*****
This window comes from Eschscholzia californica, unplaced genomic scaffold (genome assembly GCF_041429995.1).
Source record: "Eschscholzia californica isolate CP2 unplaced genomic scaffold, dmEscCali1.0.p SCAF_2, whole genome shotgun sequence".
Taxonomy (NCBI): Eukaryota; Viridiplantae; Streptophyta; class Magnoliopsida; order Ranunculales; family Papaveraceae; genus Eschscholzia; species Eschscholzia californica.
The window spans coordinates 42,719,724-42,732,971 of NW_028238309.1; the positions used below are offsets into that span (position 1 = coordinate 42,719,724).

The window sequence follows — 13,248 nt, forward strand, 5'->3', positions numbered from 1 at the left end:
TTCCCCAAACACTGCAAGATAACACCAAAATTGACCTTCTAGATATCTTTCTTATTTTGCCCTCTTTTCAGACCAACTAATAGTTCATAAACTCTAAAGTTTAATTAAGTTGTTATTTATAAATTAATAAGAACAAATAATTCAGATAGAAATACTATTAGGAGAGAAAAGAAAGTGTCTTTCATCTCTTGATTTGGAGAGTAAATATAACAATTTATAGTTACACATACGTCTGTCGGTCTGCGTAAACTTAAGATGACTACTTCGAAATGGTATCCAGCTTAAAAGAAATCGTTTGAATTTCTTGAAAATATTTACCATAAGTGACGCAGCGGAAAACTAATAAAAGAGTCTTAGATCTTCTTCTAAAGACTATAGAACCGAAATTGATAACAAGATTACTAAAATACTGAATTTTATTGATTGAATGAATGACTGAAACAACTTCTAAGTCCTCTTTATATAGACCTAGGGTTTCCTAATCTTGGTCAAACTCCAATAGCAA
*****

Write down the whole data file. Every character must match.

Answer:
This window comes from Eschscholzia californica, unplaced genomic scaffold (genome assembly GCF_041429995.1).
Source record: "Eschscholzia californica isolate CP2 unplaced genomic scaffold, dmEscCali1.0.p SCAF_2, whole genome shotgun sequence".
Taxonomy (NCBI): Eukaryota; Viridiplantae; Streptophyta; class Magnoliopsida; order Ranunculales; family Papaveraceae; genus Eschscholzia; species Eschscholzia californica.
The window spans coordinates 42,719,724-42,732,971 of NW_028238309.1; the positions used below are offsets into that span (position 1 = coordinate 42,719,724).

The window sequence follows — 13,248 nt, forward strand, 5'->3', positions numbered from 1 at the left end:
TTCCCCAAACACTGCAAGATAACACCAAAATTGACCTTCTAGATATCTTTCTTATTTTGCCCTCTTTTCAGACCAACTAATAGTTCATAAACTCTAAAGTTTAATTAAGTTGTTATTTATAAATTAATAAGAACAAATAATTCAGATAGAAATACTATTAGGAGAGAAAAGAAAGTGTCTTTCATCTCTTGATTTGGAGAGTAAATATAACAATTTATAGTTACACATACGTCTGTCGGTCTGCGTAAACTTAAGATGACTACTTCGAAATGGTATCCAGCTTAAAAGAAATCGTTTGAATTTCTTGAAAATATTTACCATAAGTGACGCAGCGGAAAACTAATAAAAGAGTCTTAGATCTTCTTCTAAAGACTATAGAACCGAAATTGATAACAAGATTACTAAAATACTGAATTTTATTGATTGAATGAATGACTGAAACAACTTCTAAGTCCTCTTTATATAGACCTAGGGTTTCCTAATCTTGGTCAAACTCCAATAGCAA